|Posted on April 27, 2011 at 10:55 AM|
Resident Evil 5 is tricky game to critique. On its own, it's a perfectly enjoyable and engaging action horror game. The visuals look superb, and the level of detail in the environments really helps immerse you in the storyline. The enemies are creepy and suitably threatening (as zombies should be), and the soundtrack creates a real sense of nervous tension. However, the game is part of a series, and the fact that it borrows so liberally from the previous installment really hurts the experience, and the game suffers by comparison. The fact that the entire village starts attacking you in the first level lacks any impact because that's exactly what they did in Resident Evil 4. So, right from the get go, the game is sticking to a previously established formula, and is failing to execute it as well as its predecessor.
The game is much shorter than RE4, the bosses are much less imaginative, and the storyline is even more contrived. The Resident Evil series has always skimped on decent voice actors, but this is just absurd. With the exception of Chris, every character ranges from camp to hysterical. RE4 managed to embrace the theatricality of the series, but still maintain a core element of horror. This game fails miserably, jumping from tension filled gameplay, to an almost Austin Powers level of campiness. RE4 certainly delved into the action genre, but it always routed the gameplay in survival horror. Health was low, enemies were violent, and ammo was scarce. This game feels more like John McClane being air-dropped into Dawn of the Dead. You never feel the same sense of danger and desperation you should in a horror game. The developers have got the tone and gameplay mechanics all wrong.
Which brings us to one of the few new elements introduced to the series – the co-op mode. For the entire game you play alongside a character named Sheva (who can be operated by a second player). Overall I found her to be more useful than a hindrance. She can hold onto items when your cache is full and will run over to heal you if you’re low on health. However, this sort of removed that sense of desperation I was talking about, (1) because someone else has you’re back; (2) because you’re never alone throughout the game; and (3) you don’t have to worry about low health, because she’ll always be there to heal you. While I certainly appreciated her in-game, in hindsight it took out the “survival” element of survival horror. Another gripe I have is the inventory cache. In RE4 items took up room according to their size. For example, a herb would take up 1 square, while a rifle would take up about 20. And you could upgrade the size of your cache as the game progressed. In this game, however, every item takes up 1 square, but you have decidedly less squares of inventory and no option to upgrade. So according to this game, a herb and a rifle each take up the same space, and while some items will stack, like ammo, other won’t. There’s no rhythm or reason to any of it. It does force you to manage your inventory much more with Sheva, which I liked, and there was a larger inventory cache, but it could only be accessed in-between levels. I liked how the game wouldn’t pause when accessing the cache though. That made sense and added to the tension of gameplay.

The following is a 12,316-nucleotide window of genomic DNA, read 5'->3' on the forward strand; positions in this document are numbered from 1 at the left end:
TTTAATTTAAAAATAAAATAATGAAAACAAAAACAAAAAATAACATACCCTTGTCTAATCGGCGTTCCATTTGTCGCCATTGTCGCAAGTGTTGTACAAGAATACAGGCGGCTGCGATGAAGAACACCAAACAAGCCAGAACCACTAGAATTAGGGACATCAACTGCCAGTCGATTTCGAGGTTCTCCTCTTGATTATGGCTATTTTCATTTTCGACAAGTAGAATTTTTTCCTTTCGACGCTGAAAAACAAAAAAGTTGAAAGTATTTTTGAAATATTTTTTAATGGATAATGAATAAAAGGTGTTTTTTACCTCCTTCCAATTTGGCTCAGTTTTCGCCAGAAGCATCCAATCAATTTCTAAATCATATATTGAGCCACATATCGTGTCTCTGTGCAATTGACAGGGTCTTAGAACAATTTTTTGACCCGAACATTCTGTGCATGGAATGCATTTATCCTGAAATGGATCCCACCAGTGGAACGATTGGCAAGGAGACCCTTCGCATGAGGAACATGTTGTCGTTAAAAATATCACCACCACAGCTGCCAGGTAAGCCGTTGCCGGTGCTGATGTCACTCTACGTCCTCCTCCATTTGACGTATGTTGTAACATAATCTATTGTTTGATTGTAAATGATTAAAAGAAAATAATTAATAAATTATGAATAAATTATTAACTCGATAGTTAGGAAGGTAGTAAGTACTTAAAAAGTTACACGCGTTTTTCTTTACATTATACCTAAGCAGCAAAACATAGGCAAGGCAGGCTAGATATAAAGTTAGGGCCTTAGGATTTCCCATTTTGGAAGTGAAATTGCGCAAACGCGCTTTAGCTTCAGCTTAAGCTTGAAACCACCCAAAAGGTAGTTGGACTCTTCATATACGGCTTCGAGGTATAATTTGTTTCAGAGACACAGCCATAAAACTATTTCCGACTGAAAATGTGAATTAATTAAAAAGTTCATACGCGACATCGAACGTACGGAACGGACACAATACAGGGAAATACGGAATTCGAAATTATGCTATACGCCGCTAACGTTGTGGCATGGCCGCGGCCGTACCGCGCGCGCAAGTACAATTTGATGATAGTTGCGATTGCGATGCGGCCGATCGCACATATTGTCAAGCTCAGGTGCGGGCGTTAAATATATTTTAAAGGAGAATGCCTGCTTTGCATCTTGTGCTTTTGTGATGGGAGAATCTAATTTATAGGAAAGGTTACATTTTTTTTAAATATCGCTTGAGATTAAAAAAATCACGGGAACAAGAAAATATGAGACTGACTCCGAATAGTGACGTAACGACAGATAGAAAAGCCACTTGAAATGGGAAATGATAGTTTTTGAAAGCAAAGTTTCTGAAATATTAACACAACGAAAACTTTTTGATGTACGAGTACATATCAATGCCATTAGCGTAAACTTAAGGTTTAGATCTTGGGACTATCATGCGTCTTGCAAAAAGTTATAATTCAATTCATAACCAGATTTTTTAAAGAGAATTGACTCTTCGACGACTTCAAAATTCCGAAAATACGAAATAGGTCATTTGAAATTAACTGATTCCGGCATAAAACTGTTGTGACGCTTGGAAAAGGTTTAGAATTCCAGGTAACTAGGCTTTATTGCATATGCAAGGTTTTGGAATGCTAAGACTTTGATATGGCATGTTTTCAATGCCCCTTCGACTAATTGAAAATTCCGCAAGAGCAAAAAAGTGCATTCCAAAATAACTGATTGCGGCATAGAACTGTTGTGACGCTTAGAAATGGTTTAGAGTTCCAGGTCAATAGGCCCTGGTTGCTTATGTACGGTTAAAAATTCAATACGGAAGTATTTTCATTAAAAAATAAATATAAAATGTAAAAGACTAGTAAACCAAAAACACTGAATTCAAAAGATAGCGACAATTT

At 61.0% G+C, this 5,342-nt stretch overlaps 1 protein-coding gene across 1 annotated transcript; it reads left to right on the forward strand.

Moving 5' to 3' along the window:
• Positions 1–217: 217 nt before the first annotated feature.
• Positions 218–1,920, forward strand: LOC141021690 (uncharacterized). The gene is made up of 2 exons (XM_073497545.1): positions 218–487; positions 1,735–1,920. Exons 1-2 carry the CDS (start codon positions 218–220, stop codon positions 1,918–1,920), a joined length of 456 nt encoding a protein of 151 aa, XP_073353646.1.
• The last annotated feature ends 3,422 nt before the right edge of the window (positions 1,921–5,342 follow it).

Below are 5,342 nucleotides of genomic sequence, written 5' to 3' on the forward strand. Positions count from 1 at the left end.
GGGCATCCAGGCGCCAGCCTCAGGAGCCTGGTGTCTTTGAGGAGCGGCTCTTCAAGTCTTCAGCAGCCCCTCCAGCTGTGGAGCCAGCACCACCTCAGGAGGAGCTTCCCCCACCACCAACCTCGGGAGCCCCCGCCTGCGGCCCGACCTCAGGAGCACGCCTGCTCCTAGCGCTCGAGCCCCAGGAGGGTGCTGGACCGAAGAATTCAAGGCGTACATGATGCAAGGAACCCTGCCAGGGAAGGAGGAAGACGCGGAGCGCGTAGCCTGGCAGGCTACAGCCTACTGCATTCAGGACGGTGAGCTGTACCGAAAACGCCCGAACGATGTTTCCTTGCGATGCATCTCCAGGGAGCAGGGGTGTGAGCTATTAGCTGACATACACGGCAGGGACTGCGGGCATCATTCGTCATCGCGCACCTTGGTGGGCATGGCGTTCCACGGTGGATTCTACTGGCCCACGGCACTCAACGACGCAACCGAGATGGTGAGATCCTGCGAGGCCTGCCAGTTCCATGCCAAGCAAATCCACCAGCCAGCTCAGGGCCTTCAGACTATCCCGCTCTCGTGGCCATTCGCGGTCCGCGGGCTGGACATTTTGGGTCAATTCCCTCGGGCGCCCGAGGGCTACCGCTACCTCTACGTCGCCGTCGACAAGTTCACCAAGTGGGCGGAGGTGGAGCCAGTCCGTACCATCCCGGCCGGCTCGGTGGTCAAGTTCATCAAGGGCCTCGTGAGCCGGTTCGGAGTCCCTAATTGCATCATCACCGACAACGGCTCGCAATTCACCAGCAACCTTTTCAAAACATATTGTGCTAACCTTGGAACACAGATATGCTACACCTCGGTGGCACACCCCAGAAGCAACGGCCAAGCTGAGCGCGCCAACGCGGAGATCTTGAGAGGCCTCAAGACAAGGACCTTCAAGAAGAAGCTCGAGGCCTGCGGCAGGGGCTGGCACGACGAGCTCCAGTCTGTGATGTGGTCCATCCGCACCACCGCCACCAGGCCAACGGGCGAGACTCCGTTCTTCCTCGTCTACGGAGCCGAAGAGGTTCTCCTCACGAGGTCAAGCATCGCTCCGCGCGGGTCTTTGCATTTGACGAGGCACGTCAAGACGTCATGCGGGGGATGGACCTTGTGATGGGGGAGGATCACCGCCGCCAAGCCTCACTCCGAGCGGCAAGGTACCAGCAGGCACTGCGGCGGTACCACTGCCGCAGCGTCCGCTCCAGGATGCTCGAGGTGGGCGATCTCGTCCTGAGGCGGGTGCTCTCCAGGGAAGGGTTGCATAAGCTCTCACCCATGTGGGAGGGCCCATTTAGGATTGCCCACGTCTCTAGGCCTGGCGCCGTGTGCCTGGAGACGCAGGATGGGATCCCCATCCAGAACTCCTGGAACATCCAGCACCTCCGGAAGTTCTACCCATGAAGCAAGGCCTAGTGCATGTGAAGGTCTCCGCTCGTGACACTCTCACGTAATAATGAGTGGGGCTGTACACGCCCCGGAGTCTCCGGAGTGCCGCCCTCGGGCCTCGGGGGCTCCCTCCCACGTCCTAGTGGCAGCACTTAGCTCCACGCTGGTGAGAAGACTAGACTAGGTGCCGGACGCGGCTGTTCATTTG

So in summary, Resident Evil 5 pales in comparison to the previous installment in the series. And it compounds that failure by copying so much from it. However, it is still a fun little action-horror romp. And it’s short enough and has enough fun, exciting moments for me to at least recommend it as a rental. Fans of the series will be disappointed, but your average gamer will get plenty of fun out of mowing down zombies in the Sahara.